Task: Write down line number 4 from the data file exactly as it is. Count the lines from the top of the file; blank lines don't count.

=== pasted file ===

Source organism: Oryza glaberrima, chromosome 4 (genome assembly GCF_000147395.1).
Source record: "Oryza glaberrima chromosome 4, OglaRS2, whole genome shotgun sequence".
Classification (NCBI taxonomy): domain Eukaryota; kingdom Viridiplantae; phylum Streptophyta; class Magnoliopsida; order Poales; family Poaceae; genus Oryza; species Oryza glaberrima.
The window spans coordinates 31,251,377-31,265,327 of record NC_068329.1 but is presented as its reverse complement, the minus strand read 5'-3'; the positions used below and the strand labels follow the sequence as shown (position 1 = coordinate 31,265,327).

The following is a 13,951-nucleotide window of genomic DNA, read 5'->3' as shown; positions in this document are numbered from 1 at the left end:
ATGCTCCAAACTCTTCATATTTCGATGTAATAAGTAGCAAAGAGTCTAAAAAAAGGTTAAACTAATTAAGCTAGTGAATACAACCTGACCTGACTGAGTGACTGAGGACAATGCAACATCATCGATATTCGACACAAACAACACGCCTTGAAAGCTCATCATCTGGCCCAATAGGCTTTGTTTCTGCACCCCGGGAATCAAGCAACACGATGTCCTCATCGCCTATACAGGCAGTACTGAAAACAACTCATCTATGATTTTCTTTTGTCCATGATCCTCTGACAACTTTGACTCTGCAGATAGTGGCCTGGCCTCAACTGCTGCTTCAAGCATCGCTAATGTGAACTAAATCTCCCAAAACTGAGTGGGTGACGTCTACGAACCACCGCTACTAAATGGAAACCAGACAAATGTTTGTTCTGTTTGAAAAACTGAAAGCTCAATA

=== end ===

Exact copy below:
The window spans coordinates 31,251,377-31,265,327 of record NC_068329.1 but is presented as its reverse complement, the minus strand read 5'-3'; the positions used below and the strand labels follow the sequence as shown (position 1 = coordinate 31,265,327).